There's no indication Obama proposed it (none / 0) (#3)
    by gyrfalcon on Mon May 24, 2010 at 09:06:32 PM EST
    From what I read, this was Carl Levin's idea.

    Still it's good news-- finally.  Don't know why somebody couldn't have thought of this a year ago.

    The pro-appeal people have been suggesting (5.00 / 1) (#10)
    by MO Blue on Tue May 25, 2010 at 08:36:35 AM EST
    something along this line for some time. Servicemembers United (pdf)proposed a version of this in 2009. It had "Set End-date / Delayed Implementation" which this compromise does not have. Adam Bink has post which goes into the background and difference between original proposal and current compromise.

    Set end date" would set a date certain for the policy to be lifted- in the proposed case, 60 days after the review to prepare directives, and then another 60 days to implement the regulations. This "deal" does not set such a date but rather requires the President, SecDef, and Chairman of the Joint Chiefs to certify they have received the report and it does not adversely impact cohesion etc., then implement the new regulations scrapping the policy.

    i.e. after election day (none / 0) (#5)
    by diogenes on Mon May 24, 2010 at 10:09:41 PM EST
    "But the policy would not change until sometime after Dec. 1..."

    Or, perhaps, after Hillary Clinton becomes (none / 0) (#7)
    by oculus on Tue May 25, 2010 at 12:35:08 AM EST
    Secretary of Defense?

    Or, Joe Lieberman (none / 0) (#11)
    by KeysDan on Tue May 25, 2010 at 08:42:55 AM EST
    true (none / 0) (#19)
    by CST on Tue May 25, 2010 at 09:30:42 AM EST
    it would be after the next election day.

    Which is actually be worse for Dems, since 8 out of 10 Americans support the repeal.  That's probably why congress wants to vote on it now, so they can come out in support of a popular plan before the election.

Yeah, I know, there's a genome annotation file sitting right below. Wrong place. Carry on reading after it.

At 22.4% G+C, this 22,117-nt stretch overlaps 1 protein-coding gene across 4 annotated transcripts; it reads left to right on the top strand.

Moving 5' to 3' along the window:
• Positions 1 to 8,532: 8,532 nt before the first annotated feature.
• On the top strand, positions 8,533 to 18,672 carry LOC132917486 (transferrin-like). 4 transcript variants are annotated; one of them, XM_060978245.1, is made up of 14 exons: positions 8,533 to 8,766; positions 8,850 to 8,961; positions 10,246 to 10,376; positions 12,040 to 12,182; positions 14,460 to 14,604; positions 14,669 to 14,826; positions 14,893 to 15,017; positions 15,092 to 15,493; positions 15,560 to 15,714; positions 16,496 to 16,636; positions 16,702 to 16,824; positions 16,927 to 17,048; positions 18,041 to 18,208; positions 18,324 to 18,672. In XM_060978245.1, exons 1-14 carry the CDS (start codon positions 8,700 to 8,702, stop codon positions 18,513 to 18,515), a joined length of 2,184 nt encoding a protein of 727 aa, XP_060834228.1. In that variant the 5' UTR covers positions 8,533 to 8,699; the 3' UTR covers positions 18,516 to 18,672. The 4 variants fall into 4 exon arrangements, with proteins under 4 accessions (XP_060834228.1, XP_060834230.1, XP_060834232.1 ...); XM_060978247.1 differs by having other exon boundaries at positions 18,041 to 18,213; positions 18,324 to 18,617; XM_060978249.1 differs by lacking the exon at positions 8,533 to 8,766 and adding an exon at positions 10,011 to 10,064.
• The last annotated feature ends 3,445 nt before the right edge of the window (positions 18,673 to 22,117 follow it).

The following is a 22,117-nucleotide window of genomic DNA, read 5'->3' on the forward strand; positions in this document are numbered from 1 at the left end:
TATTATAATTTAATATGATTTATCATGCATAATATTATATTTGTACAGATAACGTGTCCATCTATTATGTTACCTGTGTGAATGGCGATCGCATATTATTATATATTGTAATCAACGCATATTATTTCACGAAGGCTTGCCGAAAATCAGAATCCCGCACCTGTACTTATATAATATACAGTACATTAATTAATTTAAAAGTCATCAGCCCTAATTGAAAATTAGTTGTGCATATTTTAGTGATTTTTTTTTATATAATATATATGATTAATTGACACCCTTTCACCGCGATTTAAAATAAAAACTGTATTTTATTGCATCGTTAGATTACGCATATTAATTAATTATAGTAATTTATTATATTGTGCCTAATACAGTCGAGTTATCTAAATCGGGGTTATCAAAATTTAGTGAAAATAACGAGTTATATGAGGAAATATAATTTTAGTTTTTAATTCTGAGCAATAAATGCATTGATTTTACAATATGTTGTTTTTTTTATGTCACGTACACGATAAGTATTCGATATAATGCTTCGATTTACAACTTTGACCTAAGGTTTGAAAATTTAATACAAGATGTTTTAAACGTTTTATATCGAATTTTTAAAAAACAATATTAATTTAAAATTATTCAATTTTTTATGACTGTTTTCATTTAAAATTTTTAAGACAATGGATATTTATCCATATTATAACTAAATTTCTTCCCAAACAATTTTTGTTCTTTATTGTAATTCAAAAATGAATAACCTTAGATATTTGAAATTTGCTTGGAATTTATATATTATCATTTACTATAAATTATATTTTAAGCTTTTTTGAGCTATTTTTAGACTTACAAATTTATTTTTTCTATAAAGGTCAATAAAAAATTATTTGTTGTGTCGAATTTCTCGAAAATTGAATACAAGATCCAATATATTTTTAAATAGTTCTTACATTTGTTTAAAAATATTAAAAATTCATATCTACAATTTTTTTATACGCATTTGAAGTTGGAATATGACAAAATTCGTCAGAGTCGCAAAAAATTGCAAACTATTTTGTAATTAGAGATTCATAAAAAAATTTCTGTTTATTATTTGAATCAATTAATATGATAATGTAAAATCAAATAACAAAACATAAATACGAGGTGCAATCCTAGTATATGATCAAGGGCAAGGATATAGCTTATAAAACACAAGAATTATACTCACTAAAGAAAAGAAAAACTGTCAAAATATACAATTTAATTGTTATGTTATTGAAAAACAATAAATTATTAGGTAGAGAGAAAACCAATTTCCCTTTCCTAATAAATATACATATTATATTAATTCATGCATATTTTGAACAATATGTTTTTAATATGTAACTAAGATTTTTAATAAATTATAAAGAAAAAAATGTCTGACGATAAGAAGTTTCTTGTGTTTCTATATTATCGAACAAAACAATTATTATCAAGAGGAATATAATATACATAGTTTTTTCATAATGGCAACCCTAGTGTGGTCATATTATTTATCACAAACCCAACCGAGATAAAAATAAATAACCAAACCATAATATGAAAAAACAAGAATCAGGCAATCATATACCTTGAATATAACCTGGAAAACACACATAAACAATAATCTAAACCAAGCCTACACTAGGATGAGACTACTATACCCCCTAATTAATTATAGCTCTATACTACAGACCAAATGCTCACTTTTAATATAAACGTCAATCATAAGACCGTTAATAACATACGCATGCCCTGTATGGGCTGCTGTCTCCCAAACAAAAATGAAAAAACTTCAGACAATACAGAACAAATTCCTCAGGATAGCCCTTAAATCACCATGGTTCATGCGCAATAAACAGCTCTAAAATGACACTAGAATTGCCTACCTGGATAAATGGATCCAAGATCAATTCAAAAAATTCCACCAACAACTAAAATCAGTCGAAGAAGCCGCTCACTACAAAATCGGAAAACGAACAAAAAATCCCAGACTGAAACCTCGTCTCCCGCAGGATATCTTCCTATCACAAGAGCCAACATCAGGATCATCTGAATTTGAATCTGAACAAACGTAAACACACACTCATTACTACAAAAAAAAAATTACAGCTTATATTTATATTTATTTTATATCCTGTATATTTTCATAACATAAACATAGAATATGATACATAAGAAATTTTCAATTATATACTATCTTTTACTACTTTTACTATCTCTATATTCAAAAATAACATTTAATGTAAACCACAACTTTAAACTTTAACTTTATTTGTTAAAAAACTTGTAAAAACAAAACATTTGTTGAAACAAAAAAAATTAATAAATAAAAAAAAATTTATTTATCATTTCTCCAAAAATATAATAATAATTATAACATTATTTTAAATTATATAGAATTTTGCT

Key word IMO is (none / 0) (#27)
    by MO Blue on Tue May 25, 2010 at 10:29:33 AM EST

    Not going to happen (none / 0) (#6)
    by Emma on Tue May 25, 2010 at 12:31:15 AM EST
    No way DADT gets repealed during Obama's term, regardless of the amount of "road paving" everybody else does for him.

    I'll take (5.00 / 1) (#18)
    by Capt Howdy on Tue May 25, 2010 at 09:28:18 AM EST
    that bet.  

    A "triggered" repeal? (none / 0) (#12)
    by MO Blue on Tue May 25, 2010 at 08:48:00 AM EST
    This isn't repeal. This is repeal with a trigger.

    And the trigger is in the hand of the President, along with his Secretary of Defense and the Chairman of the Joint Chiefs of Staff. Who do you think holds the whip hand on military matters there?

    Everything remains exactly the same:

        Section 654 of title 10, United States Code, shall remain in effect until such time that all of the requirements and certifications required by subsection (b) are met. If these requirements and certifications are not met, section 654 of title 10, United States Code, shall remain in effect. link

    heh (none / 0) (#22)
    by Capt Howdy on Tue May 25, 2010 at 10:07:46 AM EST
    Lieberman "DADT Repeal" Sham Cedes Civilian Control to Military

    good ole reliable FDL


    Well, it's a little uh, ornate (none / 0) (#26)
    by lilburro on Tue May 25, 2010 at 10:27:58 AM EST
    but overall positive.  I am trying to figure out if the way it is written means it is reversible by the executive order of another President.  

    Other questions (5.00 / 1) (#29)
    by lilburro on Tue May 25, 2010 at 10:42:48 AM EST
    the AP says:

    If Congress approves the repeal, it would still take several years before gays and lesbians could serve openly while the Pentagon writes a policy based on its review.

    Again, I think this is positive, but it's unclear to me how this plays out exactly, and how/when the policy gets written.  It also apparently does not include a non-discrimination policy per se.


    why on earth (none / 0) (#31)
    by CST on Tue May 25, 2010 at 10:49:45 AM EST
    should it take years to write that policy?  They took less than a year to write a bajillion different versions of health care "reform".

    That's really not acceptable.


    it also says this (none / 0) (#32)
    by Capt Howdy on Tue May 25, 2010 at 10:52:41 AM EST
    According to one person familiar with the White House meeting, the proposal that is being considered would legislatively repeal the statute this year, but the current policy would remain in place and implementation of repeal would not occur until after the Pentagon's working group study is finished in December.

    I think the question is (none / 0) (#33)
    by lilburro on Tue May 25, 2010 at 10:55:49 AM EST
    is there a difference between the current Pentagon study and the writing of a new policy?